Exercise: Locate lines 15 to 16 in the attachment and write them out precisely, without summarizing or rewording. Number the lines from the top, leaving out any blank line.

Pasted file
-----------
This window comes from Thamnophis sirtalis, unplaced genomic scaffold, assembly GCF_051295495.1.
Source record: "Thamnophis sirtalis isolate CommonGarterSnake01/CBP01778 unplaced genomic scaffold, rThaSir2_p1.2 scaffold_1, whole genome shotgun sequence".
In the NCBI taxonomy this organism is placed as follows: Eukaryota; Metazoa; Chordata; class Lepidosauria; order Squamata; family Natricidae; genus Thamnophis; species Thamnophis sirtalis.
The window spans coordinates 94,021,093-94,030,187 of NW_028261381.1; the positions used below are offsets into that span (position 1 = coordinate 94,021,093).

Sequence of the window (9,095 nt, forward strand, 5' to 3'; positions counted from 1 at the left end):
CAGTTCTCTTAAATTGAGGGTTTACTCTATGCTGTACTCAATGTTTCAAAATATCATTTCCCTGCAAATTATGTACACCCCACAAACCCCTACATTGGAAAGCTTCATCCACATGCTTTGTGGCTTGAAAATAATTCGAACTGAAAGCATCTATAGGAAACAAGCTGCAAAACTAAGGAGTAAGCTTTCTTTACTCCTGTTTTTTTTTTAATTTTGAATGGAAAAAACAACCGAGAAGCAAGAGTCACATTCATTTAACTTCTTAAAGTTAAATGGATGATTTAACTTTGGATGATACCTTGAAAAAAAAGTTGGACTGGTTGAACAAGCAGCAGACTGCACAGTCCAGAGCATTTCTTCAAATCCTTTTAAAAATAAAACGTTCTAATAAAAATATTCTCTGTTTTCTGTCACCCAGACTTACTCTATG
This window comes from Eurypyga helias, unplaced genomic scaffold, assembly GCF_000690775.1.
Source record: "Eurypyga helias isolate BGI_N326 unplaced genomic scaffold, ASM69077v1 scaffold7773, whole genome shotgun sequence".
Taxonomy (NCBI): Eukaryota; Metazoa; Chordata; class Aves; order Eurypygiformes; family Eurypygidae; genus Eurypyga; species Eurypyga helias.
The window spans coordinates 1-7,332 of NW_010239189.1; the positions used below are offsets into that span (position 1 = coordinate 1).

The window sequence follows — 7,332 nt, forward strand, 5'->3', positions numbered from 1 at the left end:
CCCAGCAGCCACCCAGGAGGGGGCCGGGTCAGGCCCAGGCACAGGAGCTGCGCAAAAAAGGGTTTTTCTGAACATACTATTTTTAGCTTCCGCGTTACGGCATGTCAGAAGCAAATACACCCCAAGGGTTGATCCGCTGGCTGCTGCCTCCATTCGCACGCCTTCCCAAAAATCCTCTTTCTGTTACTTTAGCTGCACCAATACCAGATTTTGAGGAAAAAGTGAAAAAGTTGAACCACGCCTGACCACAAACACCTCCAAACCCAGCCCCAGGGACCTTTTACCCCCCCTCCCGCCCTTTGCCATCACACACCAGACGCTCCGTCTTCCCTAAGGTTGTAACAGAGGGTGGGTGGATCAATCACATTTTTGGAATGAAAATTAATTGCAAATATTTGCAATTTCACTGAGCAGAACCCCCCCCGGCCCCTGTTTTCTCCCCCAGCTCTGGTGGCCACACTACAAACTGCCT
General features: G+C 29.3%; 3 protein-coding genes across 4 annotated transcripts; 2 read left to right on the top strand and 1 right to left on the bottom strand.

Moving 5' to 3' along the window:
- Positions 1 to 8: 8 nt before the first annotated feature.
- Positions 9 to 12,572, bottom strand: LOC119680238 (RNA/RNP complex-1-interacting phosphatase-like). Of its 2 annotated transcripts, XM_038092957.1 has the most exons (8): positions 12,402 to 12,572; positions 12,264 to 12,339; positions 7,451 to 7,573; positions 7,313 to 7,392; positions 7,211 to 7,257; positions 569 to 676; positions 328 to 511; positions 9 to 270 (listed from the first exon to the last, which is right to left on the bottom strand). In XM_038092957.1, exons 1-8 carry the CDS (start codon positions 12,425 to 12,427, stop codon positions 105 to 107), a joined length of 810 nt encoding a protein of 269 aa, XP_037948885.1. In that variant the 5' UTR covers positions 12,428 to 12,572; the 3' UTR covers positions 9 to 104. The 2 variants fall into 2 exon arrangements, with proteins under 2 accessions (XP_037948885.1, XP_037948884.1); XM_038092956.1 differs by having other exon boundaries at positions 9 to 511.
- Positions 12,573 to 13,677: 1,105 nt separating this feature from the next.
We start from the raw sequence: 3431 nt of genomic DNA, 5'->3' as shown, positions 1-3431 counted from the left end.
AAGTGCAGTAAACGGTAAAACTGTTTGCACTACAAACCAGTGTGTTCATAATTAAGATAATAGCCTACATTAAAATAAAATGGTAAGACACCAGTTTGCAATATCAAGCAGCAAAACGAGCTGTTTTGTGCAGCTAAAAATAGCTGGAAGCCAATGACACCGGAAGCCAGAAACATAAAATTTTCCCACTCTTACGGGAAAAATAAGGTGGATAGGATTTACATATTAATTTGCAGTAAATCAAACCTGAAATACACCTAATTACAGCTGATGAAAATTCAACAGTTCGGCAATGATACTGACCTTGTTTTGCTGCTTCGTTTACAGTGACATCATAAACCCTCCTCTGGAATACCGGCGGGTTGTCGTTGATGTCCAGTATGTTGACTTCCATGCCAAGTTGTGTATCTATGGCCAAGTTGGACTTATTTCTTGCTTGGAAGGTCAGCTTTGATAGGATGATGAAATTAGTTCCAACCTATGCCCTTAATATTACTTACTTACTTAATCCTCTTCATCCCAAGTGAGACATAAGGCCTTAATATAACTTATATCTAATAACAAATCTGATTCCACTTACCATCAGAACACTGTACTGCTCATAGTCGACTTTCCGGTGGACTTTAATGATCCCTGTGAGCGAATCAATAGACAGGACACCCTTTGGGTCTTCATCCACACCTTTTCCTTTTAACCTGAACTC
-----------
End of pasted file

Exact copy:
- Positions 1 to 8: 8 nt before the first annotated feature.
- Positions 9 to 12,572, bottom strand: LOC119680238 (RNA/RNP complex-1-interacting phosphatase-like). Of its 2 annotated transcripts, XM_038092957.1 has the most exons (8): positions 12,402 to 12,572; positions 12,264 to 12,339; positions 7,451 to 7,573; positions 7,313 to 7,392; positions 7,211 to 7,257; positions 569 to 676; positions 328 to 511; positions 9 to 270 (listed from the first exon to the last, which is right to left on the bottom strand). In XM_038092957.1, exons 1-8 carry the CDS (start codon positions 12,425 to 12,427, stop codon positions 105 to 107), a joined length of 810 nt encoding a protein of 269 aa, XP_037948885.1. In that variant the 5' UTR covers positions 12,428 to 12,572; the 3' UTR covers positions 9 to 104. The 2 variants fall into 2 exon arrangements, with proteins under 2 accessions (XP_037948885.1, XP_037948884.1); XM_038092956.1 differs by having other exon boundaries at positions 9 to 511.